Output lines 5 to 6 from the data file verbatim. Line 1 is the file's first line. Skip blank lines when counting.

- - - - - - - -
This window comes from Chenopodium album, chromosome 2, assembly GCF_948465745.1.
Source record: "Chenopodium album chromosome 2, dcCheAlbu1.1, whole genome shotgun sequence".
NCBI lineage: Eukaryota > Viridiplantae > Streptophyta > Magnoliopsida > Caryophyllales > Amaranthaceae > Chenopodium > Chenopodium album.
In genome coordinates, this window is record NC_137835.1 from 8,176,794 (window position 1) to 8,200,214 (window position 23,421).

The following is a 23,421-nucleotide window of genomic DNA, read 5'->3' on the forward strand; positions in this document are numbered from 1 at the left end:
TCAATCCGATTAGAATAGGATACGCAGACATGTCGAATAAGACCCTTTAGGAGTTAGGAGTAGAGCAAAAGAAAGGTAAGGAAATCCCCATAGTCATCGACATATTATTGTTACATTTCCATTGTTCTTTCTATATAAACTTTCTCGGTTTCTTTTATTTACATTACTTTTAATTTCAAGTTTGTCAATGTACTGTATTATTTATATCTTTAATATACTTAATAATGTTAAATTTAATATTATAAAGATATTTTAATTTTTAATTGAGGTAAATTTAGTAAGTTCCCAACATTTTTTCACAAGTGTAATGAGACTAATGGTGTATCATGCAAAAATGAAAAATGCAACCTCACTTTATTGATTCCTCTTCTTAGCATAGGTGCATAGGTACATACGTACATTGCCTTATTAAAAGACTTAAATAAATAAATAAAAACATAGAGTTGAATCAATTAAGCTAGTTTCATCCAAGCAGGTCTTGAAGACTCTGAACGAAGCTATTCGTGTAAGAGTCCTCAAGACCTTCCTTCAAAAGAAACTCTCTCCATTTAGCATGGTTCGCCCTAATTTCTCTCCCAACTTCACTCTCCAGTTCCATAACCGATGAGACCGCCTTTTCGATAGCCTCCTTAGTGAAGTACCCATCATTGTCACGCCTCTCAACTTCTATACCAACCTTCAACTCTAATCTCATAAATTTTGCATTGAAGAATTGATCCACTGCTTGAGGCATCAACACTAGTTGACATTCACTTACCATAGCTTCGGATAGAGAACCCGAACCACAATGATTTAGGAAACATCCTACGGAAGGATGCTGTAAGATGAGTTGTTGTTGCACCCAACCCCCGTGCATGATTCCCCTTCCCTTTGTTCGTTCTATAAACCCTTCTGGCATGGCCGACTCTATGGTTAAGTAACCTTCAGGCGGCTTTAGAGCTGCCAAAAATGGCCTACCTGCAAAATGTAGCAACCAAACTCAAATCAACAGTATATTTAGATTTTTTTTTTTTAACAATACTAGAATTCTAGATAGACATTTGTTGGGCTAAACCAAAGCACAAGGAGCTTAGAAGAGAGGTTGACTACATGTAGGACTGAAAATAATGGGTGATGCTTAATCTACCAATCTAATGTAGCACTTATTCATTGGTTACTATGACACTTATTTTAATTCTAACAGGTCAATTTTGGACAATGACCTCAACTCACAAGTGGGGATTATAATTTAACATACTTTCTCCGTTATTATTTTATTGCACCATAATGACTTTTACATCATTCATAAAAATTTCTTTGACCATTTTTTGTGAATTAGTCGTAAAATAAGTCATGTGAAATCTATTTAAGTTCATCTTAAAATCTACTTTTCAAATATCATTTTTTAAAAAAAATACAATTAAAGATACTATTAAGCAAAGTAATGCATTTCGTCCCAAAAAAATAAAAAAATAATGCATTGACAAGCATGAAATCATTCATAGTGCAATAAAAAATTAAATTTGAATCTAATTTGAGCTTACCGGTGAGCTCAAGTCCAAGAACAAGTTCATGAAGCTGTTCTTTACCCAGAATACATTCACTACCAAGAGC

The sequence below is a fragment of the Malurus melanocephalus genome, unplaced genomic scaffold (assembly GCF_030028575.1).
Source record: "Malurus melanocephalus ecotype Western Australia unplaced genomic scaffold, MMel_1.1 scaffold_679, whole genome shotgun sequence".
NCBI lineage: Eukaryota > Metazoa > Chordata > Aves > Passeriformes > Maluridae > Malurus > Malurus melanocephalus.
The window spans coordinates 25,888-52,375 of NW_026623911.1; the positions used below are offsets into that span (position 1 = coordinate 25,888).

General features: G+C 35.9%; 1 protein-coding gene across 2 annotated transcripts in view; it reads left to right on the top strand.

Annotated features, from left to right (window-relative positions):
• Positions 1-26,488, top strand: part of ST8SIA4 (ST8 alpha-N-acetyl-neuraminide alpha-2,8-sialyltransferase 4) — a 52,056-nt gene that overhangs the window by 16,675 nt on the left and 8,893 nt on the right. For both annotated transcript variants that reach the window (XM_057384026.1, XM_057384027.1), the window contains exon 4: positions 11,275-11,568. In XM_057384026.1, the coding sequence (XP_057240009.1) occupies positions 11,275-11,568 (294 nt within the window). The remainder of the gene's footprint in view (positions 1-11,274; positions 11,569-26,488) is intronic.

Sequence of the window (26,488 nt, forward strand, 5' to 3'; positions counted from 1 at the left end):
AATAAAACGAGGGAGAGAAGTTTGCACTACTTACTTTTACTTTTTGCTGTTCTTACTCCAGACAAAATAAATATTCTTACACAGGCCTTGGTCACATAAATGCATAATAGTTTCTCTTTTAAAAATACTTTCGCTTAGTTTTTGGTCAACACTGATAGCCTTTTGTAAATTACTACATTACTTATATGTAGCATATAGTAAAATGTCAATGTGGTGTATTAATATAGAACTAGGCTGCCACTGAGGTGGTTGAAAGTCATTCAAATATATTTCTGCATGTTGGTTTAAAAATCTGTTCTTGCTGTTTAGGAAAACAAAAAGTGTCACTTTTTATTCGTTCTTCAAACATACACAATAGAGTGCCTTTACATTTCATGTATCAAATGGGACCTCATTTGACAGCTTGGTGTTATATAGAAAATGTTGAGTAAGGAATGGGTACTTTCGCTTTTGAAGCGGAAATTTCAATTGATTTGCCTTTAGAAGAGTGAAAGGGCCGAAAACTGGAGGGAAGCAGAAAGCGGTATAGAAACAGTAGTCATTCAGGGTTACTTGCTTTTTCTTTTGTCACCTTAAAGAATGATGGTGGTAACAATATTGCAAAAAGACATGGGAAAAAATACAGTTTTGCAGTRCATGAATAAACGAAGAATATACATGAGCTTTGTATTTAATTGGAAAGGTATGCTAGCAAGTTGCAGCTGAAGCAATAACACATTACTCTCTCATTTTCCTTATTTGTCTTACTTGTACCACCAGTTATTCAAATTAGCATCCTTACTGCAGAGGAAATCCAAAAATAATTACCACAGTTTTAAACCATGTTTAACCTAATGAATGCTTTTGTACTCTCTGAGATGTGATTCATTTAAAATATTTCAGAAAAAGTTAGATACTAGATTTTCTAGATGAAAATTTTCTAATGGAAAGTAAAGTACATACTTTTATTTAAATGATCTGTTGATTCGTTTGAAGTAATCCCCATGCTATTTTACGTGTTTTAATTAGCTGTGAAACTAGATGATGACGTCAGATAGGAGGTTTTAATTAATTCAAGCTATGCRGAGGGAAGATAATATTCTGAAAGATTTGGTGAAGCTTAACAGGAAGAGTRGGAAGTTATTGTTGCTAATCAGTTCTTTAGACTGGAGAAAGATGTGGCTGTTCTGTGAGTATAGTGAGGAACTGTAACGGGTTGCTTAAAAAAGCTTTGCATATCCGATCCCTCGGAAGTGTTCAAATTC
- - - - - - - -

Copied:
The following is a 23,421-nucleotide window of genomic DNA, read 5'->3' on the forward strand; positions in this document are numbered from 1 at the left end:
TCAATCCGATTAGAATAGGATACGCAGACATGTCGAATAAGACCCTTTAGGAGTTAGGAGTAGAGCAAAAGAAAGGTAAGGAAATCCCCATAGTCATCGACATATTATTGTTACATTTCCATTGTTCTTTCTATATAAACTTTCTCGGTTTCTTTTATTTACATTACTTTTAATTTCAAGTTTGTCAATGTACTGTATTATTTATATCTTTAATATACTTAATAATGTTAAATTTAATATTATAAAGATATTTTAATTTTTAATTGAGGTAAATTTAGTAAGTTCCCAACATTTTTTCACAAGTGTAATGAGACTAATGGTGTATCATGCAAAAATGAAAAATGCAACCTCACTTTATTGATTCCTCTTCTTAGCATAGGTGCATAGGTACATACGTACATTGCCTTATTAAAAGACTTAAATAAATAAATAAAAACATAGAGTTGAATCAATTAAGCTAGTTTCATCCAAGCAGGTCTTGAAGACTCTGAACGAAGCTATTCGTGTAAGAGTCCTCAAGACCTTCCTTCAAAAGAAACTCTCTCCATTTAGCATGGTTCGCCCTAATTTCTCTCCCAACTTCACTCTCCAGTTCCATAACCGATGAGACCGCCTTTTCGATAGCCTCCTTAGTGAAGTACCCATCATTGTCACGCCTCTCAACTTCTATACCAACCTTCAACTCTAATCTCATAAATTTTGCATTGAAGAATTGATCCACTGCTTGAGGCATCAACACTAGTTGACATTCACTTACCATAGCTTCGGATAGAGAACCCGAACCACAATGATTTAGGAAACATCCTACGGAAGGATGCTGTAAGATGAGTTGTTGTTGCACCCAACCCCCGTGCATGATTCCCCTTCCCTTTGTTCGTTCTATAAACCCTTCTGGCATGGCCGACTCTATGGTTAAGTAACCTTCAGGCGGCTTTAGAGCTGCCAAAAATGGCCTACCTGCAAAATGTAGCAACCAAACTCAAATCAACAGTATATTTAGATTTTTTTTTTTTAACAATACTAGAATTCTAGATAGACATTTGTTGGGCTAAACCAAAGCACAAGGAGCTTAGAAGAGAGGTTGACTACATGTAGGACTGAAAATAATGGGTGATGCTTAATCTACCAATCTAATGTAGCACTTATTCATTGGTTACTATGACACTTATTTTAATTCTAACAGGTCAATTTTGGACAATGACCTCAACTCACAAGTGGGGATTATAATTTAACATACTTTCTCCGTTATTATTTTATTGCACCATAATGACTTTTACATCATTCATAAAAATTTCTTTGACCATTTTTTGTGAATTAGTCGTAAAATAAGTCATGTGAAATCTATTTAAGTTCATCTTAAAATCTACTTTTCAAATATCATTTTTTAAAAAAAATACAATTAAAGATACTATTAAGCAAAGTAATGCATTTCGTCCCAAAAAAATAAAAAAATAATGCATTGACAAGCATGAAATCATTCATAGTGCAATAAAAAATTAAATTTGAATCTAATTTGAGCTTACCGGTGAGCTCAAGTCCAAGAACAAGTTCATGAAGCTGTTCTTTACCCAGAATACATTCACTACCAAGAGC